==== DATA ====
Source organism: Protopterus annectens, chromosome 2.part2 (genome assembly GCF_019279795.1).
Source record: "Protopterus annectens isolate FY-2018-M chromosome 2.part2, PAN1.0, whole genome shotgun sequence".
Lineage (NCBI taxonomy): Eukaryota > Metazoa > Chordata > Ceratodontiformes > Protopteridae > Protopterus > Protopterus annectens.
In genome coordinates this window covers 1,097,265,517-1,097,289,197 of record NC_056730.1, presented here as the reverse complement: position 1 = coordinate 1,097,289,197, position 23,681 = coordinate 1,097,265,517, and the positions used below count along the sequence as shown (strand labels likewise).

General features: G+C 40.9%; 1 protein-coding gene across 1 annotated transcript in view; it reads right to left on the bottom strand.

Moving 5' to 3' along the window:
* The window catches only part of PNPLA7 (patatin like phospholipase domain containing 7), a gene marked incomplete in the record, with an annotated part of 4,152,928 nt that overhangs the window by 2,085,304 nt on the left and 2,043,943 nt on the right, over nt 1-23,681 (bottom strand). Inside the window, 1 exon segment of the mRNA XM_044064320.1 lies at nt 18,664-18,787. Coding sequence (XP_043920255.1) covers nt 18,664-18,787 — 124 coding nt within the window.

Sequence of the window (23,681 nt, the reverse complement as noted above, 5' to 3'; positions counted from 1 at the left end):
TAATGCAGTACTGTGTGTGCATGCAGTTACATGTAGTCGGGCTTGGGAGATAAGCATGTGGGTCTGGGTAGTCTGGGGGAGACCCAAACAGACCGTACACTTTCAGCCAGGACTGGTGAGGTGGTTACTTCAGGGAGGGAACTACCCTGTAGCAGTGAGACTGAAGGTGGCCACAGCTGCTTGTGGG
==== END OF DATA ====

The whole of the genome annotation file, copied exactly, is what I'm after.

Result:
Source organism: Protopterus annectens, chromosome 2.part2 (genome assembly GCF_019279795.1).
Source record: "Protopterus annectens isolate FY-2018-M chromosome 2.part2, PAN1.0, whole genome shotgun sequence".
Lineage (NCBI taxonomy): Eukaryota > Metazoa > Chordata > Ceratodontiformes > Protopteridae > Protopterus > Protopterus annectens.
In genome coordinates this window covers 1,097,265,517-1,097,289,197 of record NC_056730.1, presented here as the reverse complement: position 1 = coordinate 1,097,289,197, position 23,681 = coordinate 1,097,265,517, and the positions used below count along the sequence as shown (strand labels likewise).

General features: G+C 40.9%; 1 protein-coding gene across 1 annotated transcript in view; it reads right to left on the bottom strand.

Moving 5' to 3' along the window:
* The window catches only part of PNPLA7 (patatin like phospholipase domain containing 7), a gene marked incomplete in the record, with an annotated part of 4,152,928 nt that overhangs the window by 2,085,304 nt on the left and 2,043,943 nt on the right, over nt 1-23,681 (bottom strand). Inside the window, 1 exon segment of the mRNA XM_044064320.1 lies at nt 18,664-18,787. Coding sequence (XP_043920255.1) covers nt 18,664-18,787 — 124 coding nt within the window.

Sequence of the window (23,681 nt, the reverse complement as noted above, 5' to 3'; positions counted from 1 at the left end):
TAATGCAGTACTGTGTGTGCATGCAGTTACATGTAGTCGGGCTTGGGAGATAAGCATGTGGGTCTGGGTAGTCTGGGGGAGACCCAAACAGACCGTACACTTTCAGCCAGGACTGGTGAGGTGGTTACTTCAGGGAGGGAACTACCCTGTAGCAGTGAGACTGAAGGTGGCCACAGCTGCTTGTGGG